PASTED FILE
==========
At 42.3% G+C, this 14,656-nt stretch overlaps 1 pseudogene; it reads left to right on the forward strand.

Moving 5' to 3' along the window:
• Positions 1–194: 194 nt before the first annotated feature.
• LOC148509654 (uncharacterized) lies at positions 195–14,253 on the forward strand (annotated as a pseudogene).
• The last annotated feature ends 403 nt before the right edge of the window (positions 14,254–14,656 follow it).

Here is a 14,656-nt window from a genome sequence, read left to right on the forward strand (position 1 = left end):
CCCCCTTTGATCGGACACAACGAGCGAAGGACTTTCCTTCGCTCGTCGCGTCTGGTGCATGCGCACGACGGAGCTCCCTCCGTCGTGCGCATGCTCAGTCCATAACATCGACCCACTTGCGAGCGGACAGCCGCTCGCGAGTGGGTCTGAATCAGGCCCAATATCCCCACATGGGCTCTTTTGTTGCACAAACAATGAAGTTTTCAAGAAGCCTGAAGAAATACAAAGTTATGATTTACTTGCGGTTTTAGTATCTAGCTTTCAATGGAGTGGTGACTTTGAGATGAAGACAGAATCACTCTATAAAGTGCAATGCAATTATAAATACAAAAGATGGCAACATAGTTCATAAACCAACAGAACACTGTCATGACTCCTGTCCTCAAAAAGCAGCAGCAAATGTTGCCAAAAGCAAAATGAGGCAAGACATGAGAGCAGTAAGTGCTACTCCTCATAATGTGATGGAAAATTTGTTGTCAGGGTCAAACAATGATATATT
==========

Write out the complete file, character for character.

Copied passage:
At 42.3% G+C, this 14,656-nt stretch overlaps 1 pseudogene; it reads left to right on the forward strand.

Moving 5' to 3' along the window:
• Positions 1–194: 194 nt before the first annotated feature.
• LOC148509654 (uncharacterized) lies at positions 195–14,253 on the forward strand (annotated as a pseudogene).
• The last annotated feature ends 403 nt before the right edge of the window (positions 14,254–14,656 follow it).

Here is a 14,656-nt window from a genome sequence, read left to right on the forward strand (position 1 = left end):
CCCCCTTTGATCGGACACAACGAGCGAAGGACTTTCCTTCGCTCGTCGCGTCTGGTGCATGCGCACGACGGAGCTCCCTCCGTCGTGCGCATGCTCAGTCCATAACATCGACCCACTTGCGAGCGGACAGCCGCTCGCGAGTGGGTCTGAATCAGGCCCAATATCCCCACATGGGCTCTTTTGTTGCACAAACAATGAAGTTTTCAAGAAGCCTGAAGAAATACAAAGTTATGATTTACTTGCGGTTTTAGTATCTAGCTTTCAATGGAGTGGTGACTTTGAGATGAAGACAGAATCACTCTATAAAGTGCAATGCAATTATAAATACAAAAGATGGCAACATAGTTCATAAACCAACAGAACACTGTCATGACTCCTGTCCTCAAAAAGCAGCAGCAAATGTTGCCAAAAGCAAAATGAGGCAAGACATGAGAGCAGTAAGTGCTACTCCTCATAATGTGATGGAAAATTTGTTGTCAGGGTCAAACAATGATATATT